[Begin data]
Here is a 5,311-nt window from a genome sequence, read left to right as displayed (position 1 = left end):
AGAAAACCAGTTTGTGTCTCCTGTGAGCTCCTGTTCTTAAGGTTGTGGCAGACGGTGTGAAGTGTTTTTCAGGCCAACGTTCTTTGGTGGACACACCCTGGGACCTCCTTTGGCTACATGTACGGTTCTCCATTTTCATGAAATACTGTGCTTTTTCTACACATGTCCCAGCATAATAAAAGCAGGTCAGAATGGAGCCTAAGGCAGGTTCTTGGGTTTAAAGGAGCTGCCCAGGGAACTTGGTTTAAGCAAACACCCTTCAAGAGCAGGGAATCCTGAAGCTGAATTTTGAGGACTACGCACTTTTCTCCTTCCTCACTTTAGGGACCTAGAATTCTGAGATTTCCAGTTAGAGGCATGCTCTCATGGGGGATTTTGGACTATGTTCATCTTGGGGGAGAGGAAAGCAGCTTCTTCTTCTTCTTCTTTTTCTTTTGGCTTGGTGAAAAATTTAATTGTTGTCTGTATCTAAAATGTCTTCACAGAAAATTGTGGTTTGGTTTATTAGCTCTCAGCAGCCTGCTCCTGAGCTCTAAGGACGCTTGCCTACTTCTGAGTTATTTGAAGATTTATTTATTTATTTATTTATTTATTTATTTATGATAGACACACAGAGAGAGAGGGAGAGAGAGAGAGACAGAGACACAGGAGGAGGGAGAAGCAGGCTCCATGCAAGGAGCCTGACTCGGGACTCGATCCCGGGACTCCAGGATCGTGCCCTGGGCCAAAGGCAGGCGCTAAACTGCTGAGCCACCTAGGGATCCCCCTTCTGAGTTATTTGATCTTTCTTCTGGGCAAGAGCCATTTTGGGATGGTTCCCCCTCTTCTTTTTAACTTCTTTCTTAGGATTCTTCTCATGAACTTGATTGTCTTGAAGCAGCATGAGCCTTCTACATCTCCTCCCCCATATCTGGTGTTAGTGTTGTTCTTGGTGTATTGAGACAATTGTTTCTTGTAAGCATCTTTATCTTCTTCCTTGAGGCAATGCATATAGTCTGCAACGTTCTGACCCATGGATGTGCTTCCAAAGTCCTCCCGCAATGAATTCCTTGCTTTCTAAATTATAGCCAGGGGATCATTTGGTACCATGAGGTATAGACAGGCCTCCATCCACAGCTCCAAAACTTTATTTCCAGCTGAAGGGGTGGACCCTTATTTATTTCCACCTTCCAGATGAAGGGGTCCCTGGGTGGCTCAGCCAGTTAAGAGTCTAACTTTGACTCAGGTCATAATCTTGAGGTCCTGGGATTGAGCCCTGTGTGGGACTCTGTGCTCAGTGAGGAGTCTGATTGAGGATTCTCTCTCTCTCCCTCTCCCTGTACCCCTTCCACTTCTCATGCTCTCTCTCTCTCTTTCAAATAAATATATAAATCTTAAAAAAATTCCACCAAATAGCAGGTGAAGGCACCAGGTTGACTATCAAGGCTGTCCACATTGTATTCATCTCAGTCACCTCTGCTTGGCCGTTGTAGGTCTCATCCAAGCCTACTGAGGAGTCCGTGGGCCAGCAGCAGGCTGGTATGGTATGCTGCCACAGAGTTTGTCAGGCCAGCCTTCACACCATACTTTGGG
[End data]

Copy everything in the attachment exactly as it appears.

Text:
Here is a 5,311-nt window from a genome sequence, read left to right as displayed (position 1 = left end):
AGAAAACCAGTTTGTGTCTCCTGTGAGCTCCTGTTCTTAAGGTTGTGGCAGACGGTGTGAAGTGTTTTTCAGGCCAACGTTCTTTGGTGGACACACCCTGGGACCTCCTTTGGCTACATGTACGGTTCTCCATTTTCATGAAATACTGTGCTTTTTCTACACATGTCCCAGCATAATAAAAGCAGGTCAGAATGGAGCCTAAGGCAGGTTCTTGGGTTTAAAGGAGCTGCCCAGGGAACTTGGTTTAAGCAAACACCCTTCAAGAGCAGGGAATCCTGAAGCTGAATTTTGAGGACTACGCACTTTTCTCCTTCCTCACTTTAGGGACCTAGAATTCTGAGATTTCCAGTTAGAGGCATGCTCTCATGGGGGATTTTGGACTATGTTCATCTTGGGGGAGAGGAAAGCAGCTTCTTCTTCTTCTTCTTTTTCTTTTGGCTTGGTGAAAAATTTAATTGTTGTCTGTATCTAAAATGTCTTCACAGAAAATTGTGGTTTGGTTTATTAGCTCTCAGCAGCCTGCTCCTGAGCTCTAAGGACGCTTGCCTACTTCTGAGTTATTTGAAGATTTATTTATTTATTTATTTATTTATTTATTTATGATAGACACACAGAGAGAGAGGGAGAGAGAGAGAGACAGAGACACAGGAGGAGGGAGAAGCAGGCTCCATGCAAGGAGCCTGACTCGGGACTCGATCCCGGGACTCCAGGATCGTGCCCTGGGCCAAAGGCAGGCGCTAAACTGCTGAGCCACCTAGGGATCCCCCTTCTGAGTTATTTGATCTTTCTTCTGGGCAAGAGCCATTTTGGGATGGTTCCCCCTCTTCTTTTTAACTTCTTTCTTAGGATTCTTCTCATGAACTTGATTGTCTTGAAGCAGCATGAGCCTTCTACATCTCCTCCCCCATATCTGGTGTTAGTGTTGTTCTTGGTGTATTGAGACAATTGTTTCTTGTAAGCATCTTTATCTTCTTCCTTGAGGCAATGCATATAGTCTGCAACGTTCTGACCCATGGATGTGCTTCCAAAGTCCTCCCGCAATGAATTCCTTGCTTTCTAAATTATAGCCAGGGGATCATTTGGTACCATGAGGTATAGACAGGCCTCCATCCACAGCTCCAAAACTTTATTTCCAGCTGAAGGGGTGGACCCTTATTTATTTCCACCTTCCAGATGAAGGGGTCCCTGGGTGGCTCAGCCAGTTAAGAGTCTAACTTTGACTCAGGTCATAATCTTGAGGTCCTGGGATTGAGCCCTGTGTGGGACTCTGTGCTCAGTGAGGAGTCTGATTGAGGATTCTCTCTCTCTCCCTCTCCCTGTACCCCTTCCACTTCTCATGCTCTCTCTCTCTCTTTCAAATAAATATATAAATCTTAAAAAAATTCCACCAAATAGCAGGTGAAGGCACCAGGTTGACTATCAAGGCTGTCCACATTGTATTCATCTCAGTCACCTCTGCTTGGCCGTTGTAGGTCTCATCCAAGCCTACTGAGGAGTCCGTGGGCCAGCAGCAGGCTGGTATGGTATGCTGCCACAGAGTTTGTCAGGCCAGCCTTCACACCATACTTTGGG